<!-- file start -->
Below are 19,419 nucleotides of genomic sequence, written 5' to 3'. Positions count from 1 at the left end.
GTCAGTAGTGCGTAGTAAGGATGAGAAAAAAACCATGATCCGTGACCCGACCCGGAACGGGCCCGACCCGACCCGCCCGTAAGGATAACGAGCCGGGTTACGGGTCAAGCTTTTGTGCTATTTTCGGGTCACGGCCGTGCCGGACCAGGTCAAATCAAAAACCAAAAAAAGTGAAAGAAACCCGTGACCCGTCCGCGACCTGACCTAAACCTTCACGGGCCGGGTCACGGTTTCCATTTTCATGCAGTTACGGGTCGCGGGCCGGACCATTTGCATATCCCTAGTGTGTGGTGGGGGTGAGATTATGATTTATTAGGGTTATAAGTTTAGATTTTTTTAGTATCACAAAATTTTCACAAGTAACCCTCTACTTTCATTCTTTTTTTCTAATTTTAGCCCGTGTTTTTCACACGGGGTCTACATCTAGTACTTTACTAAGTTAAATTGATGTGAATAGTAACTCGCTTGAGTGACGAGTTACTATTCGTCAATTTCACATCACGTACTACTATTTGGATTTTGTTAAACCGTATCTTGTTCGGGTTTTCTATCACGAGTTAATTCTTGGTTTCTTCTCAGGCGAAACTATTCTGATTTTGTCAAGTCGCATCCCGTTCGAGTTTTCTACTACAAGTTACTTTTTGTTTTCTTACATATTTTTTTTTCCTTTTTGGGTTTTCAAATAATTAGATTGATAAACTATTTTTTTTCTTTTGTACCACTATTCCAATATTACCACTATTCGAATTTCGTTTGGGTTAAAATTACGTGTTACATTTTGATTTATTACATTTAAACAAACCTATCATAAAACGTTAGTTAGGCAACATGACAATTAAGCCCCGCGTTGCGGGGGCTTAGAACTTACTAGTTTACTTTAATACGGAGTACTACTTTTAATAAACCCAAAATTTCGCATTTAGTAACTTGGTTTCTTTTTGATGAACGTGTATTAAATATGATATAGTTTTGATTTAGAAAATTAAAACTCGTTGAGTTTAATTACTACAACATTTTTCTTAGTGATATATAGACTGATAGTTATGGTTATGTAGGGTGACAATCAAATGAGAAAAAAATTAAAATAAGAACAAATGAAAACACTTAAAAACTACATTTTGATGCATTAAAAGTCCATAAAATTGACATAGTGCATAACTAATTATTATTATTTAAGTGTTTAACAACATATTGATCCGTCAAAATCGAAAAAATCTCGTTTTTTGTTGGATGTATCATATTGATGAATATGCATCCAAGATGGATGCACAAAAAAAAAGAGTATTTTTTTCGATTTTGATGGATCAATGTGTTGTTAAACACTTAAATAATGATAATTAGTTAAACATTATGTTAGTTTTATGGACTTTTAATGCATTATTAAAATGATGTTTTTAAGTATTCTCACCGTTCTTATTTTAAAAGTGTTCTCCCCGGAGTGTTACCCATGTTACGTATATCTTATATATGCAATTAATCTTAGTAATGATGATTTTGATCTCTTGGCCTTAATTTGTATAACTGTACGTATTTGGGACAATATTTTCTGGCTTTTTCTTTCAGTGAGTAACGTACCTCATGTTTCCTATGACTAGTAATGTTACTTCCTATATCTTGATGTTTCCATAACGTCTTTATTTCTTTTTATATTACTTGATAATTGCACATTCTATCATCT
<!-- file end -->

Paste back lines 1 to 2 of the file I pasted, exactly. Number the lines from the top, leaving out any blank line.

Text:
Below are 19,419 nucleotides of genomic sequence, written 5' to 3'. Positions count from 1 at the left end.
GTCAGTAGTGCGTAGTAAGGATGAGAAAAAAACCATGATCCGTGACCCGACCCGGAACGGGCCCGACCCGACCCGCCCGTAAGGATAACGAGCCGGGTTACGGGTCAAGCTTTTGTGCTATTTTCGGGTCACGGCCGTGCCGGACCAGGTCAAATCAAAAACCAAAAAAAGTGAAAGAAACCCGTGACCCGTCCGCGACCTGACCTAAACCTTCACGGGCCGGGTCACGGTTTCCATTTTCATGCAGTTACGGGTCGCGGGCCGGACCATTTGCATATCCCTAGTGTGTGGTGGGGGTGAGATTATGATTTATTAGGGTTATAAGTTTAGATTTTTTTAGTATCACAAAATTTTCACAAGTAACCCTCTACTTTCATTCTTTTTTTCTAATTTTAGCCCGTGTTTTTCACACGGGGTCTACATCTAGTACTTTACTAAGTTAAATTGATGTGAATAGTAACTCGCTTGAGTGACGAGTTACTATTCGTCAATTTCACATCACGTACTACTATTTGGATTTTGTTAAACCGTATCTTGTTCGGGTTTTCTATCACGAGTTAATTCTTGGTTTCTTCTCAGGCGAAACTATTCTGATTTTGTCAAGTCGCATCCCGTTCGAGTTTTCTACTACAAGTTACTTTTTGTTTTCTTACATATTTTTTTTTCCTTTTTGGGTTTTCAAATAATTAGATTGATAAACTATTTTTTTTCTTTTGTACCACTATTCCAATATTACCACTATTCGAATTTCGTTTGGGTTAAAATTACGTGTTACATTTTGATTTATTACATTTAAACAAACCTATCATAAAACGTTAGTTAGGCAACATGACAATTAAGCCCCGCGTTGCGGGGGCTTAGAACTTACTAGTTTACTTTAATACGGAGTACTACTTTTAATAAACCCAAAATTTCGCATTTAGTAACTTGGTTTCTTTTTGATGAACGTGTATTAAATATGATATAGTTTTGATTTAGAAAATTAAAACTCGTTGAGTTTAATTACTACAACATTTTTCTTAGTGATATATAGACTGATAGTTATGGTTATGTAGGGTGACAATCAAATGAGAAAAAAATTAAAATAAGAACAAATGAAAACACTTAAAAACTACATTTTGATGCATTAAAAGTCCATAAAATTGACATAGTGCATAACTAATTATTATTATTTAAGTGTTTAACAACATATTGATCCGTCAAAATCGAAAAAATCTCGTTTTTTGTTGGATGTATCATATTGATGAATATGCATCCAAGATGGATGCACAAAAAAAAAGAGTATTTTTTTCGATTTTGATGGATCAATGTGTTGTTAAACACTTAAATAATGATAATTAGTTAAACATTATGTTAGTTTTATGGACTTTTAATGCATTATTAAAATGATGTTTTTAAGTATTCTCACCGTTCTTATTTTAAAAGTGTTCTCCCCGGAGTGTTACCCATGTTACGTATATCTTATATATGCAATTAATCTTAGTAATGATGATTTTGATCTCTTGGCCTTAATTTGTATAACTGTACGTATTTGGGACAATATTTTCTGGCTTTTTCTTTCAGTGAGTAACGTACCTCATGTTTCCTATGACTAGTAATGTTACTTCCTATATCTTGATGTTTCCATAACGTCTTTATTTCTTTTTATATTACTTGATAATTGCACATTCTATCATCT